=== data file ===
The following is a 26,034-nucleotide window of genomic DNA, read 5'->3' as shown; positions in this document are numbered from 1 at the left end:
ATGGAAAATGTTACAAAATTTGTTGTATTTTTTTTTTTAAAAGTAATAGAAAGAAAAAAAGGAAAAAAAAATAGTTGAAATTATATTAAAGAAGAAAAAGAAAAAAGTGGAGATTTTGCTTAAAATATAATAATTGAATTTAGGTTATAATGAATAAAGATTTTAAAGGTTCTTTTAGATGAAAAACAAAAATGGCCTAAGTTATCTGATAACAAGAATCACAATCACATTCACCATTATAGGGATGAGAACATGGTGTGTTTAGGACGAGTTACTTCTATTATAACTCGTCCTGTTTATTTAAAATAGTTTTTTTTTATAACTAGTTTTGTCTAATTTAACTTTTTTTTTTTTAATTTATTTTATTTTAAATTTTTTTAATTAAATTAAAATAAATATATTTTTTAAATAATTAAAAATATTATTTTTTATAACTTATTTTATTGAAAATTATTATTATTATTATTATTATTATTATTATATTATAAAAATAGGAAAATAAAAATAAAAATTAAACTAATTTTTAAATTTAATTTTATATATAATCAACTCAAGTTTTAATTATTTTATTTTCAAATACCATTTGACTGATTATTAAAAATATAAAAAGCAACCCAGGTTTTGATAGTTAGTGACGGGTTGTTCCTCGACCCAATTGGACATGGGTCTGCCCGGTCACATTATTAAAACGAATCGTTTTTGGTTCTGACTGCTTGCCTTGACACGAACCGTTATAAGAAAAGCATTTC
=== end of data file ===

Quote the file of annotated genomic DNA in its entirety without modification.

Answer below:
The following is a 26,034-nucleotide window of genomic DNA, read 5'->3' as shown; positions in this document are numbered from 1 at the left end:
ATGGAAAATGTTACAAAATTTGTTGTATTTTTTTTTTTAAAAGTAATAGAAAGAAAAAAAGGAAAAAAAAATAGTTGAAATTATATTAAAGAAGAAAAAGAAAAAAGTGGAGATTTTGCTTAAAATATAATAATTGAATTTAGGTTATAATGAATAAAGATTTTAAAGGTTCTTTTAGATGAAAAACAAAAATGGCCTAAGTTATCTGATAACAAGAATCACAATCACATTCACCATTATAGGGATGAGAACATGGTGTGTTTAGGACGAGTTACTTCTATTATAACTCGTCCTGTTTATTTAAAATAGTTTTTTTTTATAACTAGTTTTGTCTAATTTAACTTTTTTTTTTTTAATTTATTTTATTTTAAATTTTTTTAATTAAATTAAAATAAATATATTTTTTAAATAATTAAAAATATTATTTTTTATAACTTATTTTATTGAAAATTATTATTATTATTATTATTATTATTATTATATTATAAAAATAGGAAAATAAAAATAAAAATTAAACTAATTTTTAAATTTAATTTTATATATAATCAACTCAAGTTTTAATTATTTTATTTTCAAATACCATTTGACTGATTATTAAAAATATAAAAAGCAACCCAGGTTTTGATAGTTAGTGACGGGTTGTTCCTCGACCCAATTGGACATGGGTCTGCCCGGTCACATTATTAAAACGAATCGTTTTTGGTTCTGACTGCTTGCCTTGACACGAACCGTTATAAGAAAAGCATTTC